Obviously there are a lot of things that we all use from day to day which come from Google, but that doesn’t mean that everything they do is something we should be jumping up and down and running towards.
A couple of weeks ago, Matt Cutts opened up a Poll on Google Reader Features that his readers (and all of you) would like to see added to the program. Honestly, there is only one thing that I see which would be of use – drag and drop to rearrange feeds.
Not surprisingly, it’s the second most popular option. One of the most interesting items on the list of suggestions Matt has on his list is “Let me click to rename feeds”. Apparently there are a lot of people who haven’t made use of an already built-in function of Google Reader – Subscription options. Right in there is this strange option – Rename subscription.
One thing that I swear that there wasn’t much overwhelming demand for was having the ability to create a blogroll from your list of subscriptions. However, they’ve gone and done just that. If you look at the post where the developer mentions it, you’ll see that he’s using it.
I don’t mean this as a criticism of him personally, as I have as many, or possibly more, blogs in my reader, but the thing I notice is that the blogroll is quite long, and could use a way of putting it into a div that would scroll in the page. In fact, it extends a full 4,000 pixels beyond the end of the content.
Snoskred pointed me to a link about this new feature on TechCrunch. She made the observation that this should make grabbing the HTML from a blogroll easier than how we do it now – manually making the links and updating the sidebars.
Let us take a look at an entry in a couple of blogrolls. The first is from one of the bigger Blogrolling blogrolls out there, the Blogger Chicks blogroll. Because of how big it is, it’s set up to have a scrollbar, but what I didn’t expect was that it is set up as a table. This is the code for one line of the blogroll –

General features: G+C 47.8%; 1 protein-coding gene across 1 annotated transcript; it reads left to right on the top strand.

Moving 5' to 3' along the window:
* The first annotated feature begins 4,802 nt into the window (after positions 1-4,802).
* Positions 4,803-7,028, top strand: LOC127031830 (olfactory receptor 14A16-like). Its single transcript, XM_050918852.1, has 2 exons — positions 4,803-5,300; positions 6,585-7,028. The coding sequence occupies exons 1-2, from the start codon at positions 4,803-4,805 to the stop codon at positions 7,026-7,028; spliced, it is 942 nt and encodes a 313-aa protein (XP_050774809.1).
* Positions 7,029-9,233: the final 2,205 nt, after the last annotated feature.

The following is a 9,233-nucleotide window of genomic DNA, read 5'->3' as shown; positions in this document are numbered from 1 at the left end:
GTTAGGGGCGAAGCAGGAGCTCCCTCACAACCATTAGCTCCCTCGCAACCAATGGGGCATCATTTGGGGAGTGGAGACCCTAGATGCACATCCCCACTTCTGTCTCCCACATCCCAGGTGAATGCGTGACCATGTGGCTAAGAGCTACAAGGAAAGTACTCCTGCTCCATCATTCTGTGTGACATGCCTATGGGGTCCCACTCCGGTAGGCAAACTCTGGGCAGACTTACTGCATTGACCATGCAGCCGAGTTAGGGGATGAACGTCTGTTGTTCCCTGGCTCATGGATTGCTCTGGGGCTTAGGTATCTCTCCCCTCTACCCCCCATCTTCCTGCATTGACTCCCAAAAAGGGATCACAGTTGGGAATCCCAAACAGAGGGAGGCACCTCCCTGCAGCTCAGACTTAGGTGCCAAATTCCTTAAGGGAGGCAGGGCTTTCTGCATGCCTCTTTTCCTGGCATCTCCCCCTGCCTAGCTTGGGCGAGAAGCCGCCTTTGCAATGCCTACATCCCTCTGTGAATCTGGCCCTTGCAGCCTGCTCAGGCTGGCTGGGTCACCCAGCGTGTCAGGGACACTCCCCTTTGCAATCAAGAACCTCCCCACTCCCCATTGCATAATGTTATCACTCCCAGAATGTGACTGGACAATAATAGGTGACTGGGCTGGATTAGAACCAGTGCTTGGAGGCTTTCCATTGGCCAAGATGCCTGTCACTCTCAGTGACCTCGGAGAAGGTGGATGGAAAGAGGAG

<tr class="blogroll_tr"><td class="blogroll_td"><a href="http://www.expired-convictions.com/" target="_blank" title="Last updated: 04:18:46 [GMT] on Saturday, September 29">Expired Convictions</a></td></tr>
It’s fairly simple, and you can easily extract the information you need – the linking code. Now, for comparison, here is the code for one line — yes, just one line — of the blogroll listed on TechCrunch –
<li style="border: medium none ; margin: 0pt; padding: 0.4em 0pt; background: transparent none repeat scroll 0%; -moz-background-clip: -moz-initial; -moz-background-origin: -moz-initial; -moz-background-inline-policy: -moz-initial; text-align: left; text-indent: 0pt; text-decoration: none; font-weight: normal; list-style-type: none;"><a style="border-style: none none solid; border-color: -moz-use-text-color -moz-use-text-color rgb(151, 224, 122); border-width: medium medium 1px; margin: 0pt; padding: 0pt; background: transparent none repeat scroll 0%; -moz-background-clip: -moz-initial; -moz-background-origin: -moz-initial; -moz-background-inline-policy: -moz-initial; text-align: left; text-indent: 0pt; text-decoration: none; font-weight: normal; color: rgb(88, 191, 47);" class="i" title="CenterNetworks - Social Media News, Opinions and Insights" href="http://www.centernetworks.com">CenterNetworks - Social Media News, Opinions and Insights</a></li>